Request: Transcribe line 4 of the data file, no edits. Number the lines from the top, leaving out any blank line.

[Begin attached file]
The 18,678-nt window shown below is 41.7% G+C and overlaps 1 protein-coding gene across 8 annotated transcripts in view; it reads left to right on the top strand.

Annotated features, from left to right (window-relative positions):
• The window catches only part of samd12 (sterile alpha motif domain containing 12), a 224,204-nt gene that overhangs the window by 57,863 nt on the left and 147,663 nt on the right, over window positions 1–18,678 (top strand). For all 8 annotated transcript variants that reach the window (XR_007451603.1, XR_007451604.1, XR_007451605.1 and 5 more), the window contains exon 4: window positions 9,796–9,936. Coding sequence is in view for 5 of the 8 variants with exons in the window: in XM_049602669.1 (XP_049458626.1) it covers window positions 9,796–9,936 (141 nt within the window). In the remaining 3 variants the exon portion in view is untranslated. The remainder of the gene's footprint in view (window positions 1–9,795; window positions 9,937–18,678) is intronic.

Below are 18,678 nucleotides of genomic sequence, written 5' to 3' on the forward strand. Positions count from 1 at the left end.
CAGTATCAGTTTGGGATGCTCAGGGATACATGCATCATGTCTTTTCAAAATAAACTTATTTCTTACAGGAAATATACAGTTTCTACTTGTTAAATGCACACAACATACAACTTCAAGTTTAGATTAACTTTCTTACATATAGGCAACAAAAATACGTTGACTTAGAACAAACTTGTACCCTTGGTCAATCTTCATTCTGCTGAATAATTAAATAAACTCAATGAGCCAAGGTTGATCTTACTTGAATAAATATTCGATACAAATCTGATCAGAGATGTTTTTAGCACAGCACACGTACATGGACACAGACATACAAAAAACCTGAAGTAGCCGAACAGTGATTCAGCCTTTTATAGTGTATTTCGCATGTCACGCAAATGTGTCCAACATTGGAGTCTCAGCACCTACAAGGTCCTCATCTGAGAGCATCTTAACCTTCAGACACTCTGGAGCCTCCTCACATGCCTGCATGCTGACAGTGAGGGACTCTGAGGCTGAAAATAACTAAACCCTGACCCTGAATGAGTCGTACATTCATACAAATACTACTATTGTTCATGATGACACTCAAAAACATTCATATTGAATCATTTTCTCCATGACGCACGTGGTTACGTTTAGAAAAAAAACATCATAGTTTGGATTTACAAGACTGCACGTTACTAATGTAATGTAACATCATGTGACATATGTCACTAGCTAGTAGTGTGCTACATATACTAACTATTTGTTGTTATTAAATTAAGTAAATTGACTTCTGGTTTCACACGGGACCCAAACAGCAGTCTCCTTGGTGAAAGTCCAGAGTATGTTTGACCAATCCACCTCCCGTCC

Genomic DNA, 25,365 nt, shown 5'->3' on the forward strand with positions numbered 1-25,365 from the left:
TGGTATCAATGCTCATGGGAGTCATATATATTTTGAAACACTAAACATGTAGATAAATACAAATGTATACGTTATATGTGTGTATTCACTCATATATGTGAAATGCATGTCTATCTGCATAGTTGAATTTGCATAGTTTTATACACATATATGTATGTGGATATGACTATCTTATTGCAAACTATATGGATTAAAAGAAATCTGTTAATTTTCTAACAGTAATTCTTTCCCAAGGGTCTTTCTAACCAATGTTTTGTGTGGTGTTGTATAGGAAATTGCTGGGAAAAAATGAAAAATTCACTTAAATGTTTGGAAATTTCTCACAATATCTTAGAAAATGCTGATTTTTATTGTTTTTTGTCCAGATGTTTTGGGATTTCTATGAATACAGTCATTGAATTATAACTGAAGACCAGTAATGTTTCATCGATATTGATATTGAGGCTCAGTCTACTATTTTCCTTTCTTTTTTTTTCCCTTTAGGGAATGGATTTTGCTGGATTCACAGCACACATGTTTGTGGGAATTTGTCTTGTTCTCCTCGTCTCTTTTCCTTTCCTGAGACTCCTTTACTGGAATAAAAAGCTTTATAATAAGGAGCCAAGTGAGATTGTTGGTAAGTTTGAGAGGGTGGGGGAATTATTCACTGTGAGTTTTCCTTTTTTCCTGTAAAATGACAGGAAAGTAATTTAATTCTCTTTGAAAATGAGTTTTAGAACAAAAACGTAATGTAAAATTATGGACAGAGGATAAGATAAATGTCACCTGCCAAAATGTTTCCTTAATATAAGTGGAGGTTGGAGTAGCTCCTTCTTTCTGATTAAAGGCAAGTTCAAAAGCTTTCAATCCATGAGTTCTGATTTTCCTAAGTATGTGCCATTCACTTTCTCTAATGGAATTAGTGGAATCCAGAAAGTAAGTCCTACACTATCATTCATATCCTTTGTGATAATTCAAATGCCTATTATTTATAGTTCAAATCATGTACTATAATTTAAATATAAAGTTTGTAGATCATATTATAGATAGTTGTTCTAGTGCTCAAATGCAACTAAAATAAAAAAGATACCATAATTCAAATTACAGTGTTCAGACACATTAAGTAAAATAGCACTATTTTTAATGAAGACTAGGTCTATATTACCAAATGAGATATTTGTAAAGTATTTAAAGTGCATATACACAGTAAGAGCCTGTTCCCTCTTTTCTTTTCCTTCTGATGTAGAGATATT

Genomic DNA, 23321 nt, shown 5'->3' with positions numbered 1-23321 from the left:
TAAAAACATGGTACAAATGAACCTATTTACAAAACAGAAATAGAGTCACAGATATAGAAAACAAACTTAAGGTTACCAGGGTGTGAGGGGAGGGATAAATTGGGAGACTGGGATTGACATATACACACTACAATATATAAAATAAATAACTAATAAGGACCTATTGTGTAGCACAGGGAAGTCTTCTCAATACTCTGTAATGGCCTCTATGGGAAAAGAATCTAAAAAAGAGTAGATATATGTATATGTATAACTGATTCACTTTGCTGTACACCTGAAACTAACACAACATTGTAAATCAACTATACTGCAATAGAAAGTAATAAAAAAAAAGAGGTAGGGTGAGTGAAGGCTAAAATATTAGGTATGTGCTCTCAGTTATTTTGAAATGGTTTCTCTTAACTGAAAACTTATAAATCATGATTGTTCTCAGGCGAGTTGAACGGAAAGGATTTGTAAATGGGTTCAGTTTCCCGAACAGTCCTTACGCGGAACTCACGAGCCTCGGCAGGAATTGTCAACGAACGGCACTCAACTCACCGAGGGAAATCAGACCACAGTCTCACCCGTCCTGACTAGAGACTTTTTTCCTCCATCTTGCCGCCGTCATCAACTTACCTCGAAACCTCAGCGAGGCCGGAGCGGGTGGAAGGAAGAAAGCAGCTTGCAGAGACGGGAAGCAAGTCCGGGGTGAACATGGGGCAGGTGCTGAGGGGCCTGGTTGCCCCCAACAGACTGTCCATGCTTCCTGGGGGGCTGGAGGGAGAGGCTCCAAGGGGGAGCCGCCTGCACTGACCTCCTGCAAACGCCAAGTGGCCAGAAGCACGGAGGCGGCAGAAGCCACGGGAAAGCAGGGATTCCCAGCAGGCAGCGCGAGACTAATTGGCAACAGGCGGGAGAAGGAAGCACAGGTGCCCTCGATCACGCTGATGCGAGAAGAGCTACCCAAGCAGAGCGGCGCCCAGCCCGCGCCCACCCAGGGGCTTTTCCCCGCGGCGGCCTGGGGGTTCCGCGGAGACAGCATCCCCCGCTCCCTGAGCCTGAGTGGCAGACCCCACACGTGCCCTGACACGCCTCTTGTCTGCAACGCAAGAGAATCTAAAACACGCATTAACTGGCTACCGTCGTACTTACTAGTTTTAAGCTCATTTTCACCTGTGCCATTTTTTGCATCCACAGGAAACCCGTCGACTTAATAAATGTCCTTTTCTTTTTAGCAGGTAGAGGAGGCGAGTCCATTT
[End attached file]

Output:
Below are 18,678 nucleotides of genomic sequence, written 5' to 3' on the forward strand. Positions count from 1 at the left end.